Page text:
US President Barack Obama announced a rollback of a Cold War-era ban on sales of lethal arms to Vietnam on Monday – a move that could improve its former enemy’s defence capability amid rising tensions with China over the South China Sea.
During a joint press conference alongside his Vietnamese counterpart President Tran Dai Quang, Obama said, "The United States is fully lifting the ban on the sale of military equipment to Vietnam that has been in place for some fifty years."
The White House defined Obama's 3-day visit as a step forward in refocusing US attention towards Asia.
The long awaited lifting of the embargo would help Vietnam boost its military defence against China as Shanghai pursues a military build-up throughout the South China Sea.
The US has long criticised Vietnam over human rights violations and restrictions on freedom of speech and the decision to improve ties suggests concern over China’s growing assertiveness outweighs disagreement in such areas.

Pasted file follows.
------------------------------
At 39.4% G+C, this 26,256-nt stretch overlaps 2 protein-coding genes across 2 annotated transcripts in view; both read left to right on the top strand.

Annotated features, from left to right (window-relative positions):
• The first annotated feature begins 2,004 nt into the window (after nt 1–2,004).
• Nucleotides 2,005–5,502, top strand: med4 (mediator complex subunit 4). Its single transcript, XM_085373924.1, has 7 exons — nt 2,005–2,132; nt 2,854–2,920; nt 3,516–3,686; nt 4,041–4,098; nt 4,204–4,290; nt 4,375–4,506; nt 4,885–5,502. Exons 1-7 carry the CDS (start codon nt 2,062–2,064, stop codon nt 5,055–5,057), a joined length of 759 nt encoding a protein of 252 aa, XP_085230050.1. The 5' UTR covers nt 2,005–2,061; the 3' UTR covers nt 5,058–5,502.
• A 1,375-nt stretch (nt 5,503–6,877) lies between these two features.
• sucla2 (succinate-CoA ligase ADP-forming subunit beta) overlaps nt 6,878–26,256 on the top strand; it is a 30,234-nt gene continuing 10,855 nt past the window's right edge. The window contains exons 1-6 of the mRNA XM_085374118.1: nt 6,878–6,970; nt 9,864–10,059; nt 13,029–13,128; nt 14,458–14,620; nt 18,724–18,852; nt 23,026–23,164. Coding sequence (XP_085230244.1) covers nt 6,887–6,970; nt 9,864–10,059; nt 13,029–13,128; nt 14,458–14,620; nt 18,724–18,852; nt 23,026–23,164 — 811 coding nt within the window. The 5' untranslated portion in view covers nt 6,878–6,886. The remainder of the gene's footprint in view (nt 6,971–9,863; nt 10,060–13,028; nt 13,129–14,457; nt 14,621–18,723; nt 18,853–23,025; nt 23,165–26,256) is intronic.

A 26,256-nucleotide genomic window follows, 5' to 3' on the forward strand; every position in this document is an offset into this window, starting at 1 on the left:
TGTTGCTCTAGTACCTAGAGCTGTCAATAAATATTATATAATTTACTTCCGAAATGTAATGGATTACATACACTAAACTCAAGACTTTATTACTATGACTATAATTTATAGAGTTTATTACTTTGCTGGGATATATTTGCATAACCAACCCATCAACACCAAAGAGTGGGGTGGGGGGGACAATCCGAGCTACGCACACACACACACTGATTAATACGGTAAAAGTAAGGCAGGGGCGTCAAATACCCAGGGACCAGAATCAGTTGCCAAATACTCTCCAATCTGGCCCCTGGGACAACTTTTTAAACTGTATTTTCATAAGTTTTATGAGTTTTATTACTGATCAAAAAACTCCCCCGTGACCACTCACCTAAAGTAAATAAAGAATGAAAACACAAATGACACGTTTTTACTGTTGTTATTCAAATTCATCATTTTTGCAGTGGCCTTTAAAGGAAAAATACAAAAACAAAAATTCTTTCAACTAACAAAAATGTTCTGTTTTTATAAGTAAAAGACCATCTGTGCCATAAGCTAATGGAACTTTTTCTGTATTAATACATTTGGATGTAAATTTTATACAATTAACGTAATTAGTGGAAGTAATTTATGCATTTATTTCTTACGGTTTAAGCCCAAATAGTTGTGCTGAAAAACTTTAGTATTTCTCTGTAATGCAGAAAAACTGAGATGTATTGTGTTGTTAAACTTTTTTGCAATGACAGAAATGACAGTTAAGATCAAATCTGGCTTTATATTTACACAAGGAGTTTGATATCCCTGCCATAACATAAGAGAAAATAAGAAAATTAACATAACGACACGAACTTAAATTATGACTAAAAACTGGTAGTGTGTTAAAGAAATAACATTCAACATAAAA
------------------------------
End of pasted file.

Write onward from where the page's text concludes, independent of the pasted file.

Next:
However, Obama stated that the improvement in diplomatic relations with Hanoi was not linked to China.
"The decision to lift the ban was not based on China... but on our desire to complete what has been a lengthy process moving towards normalization with Vietnam."
Following Obama’s announcement, Beijing said it hopes the restoration of ties between the two countries will be conducive to regional peace and stability.
China claims sovereignty over almost all of the energy-rich South China Sea, through which more than $5 trillion of maritime trade passes each year.
The Philippines, Brunei, Vietnam, Malaysia and Taiwan have overlapping claims.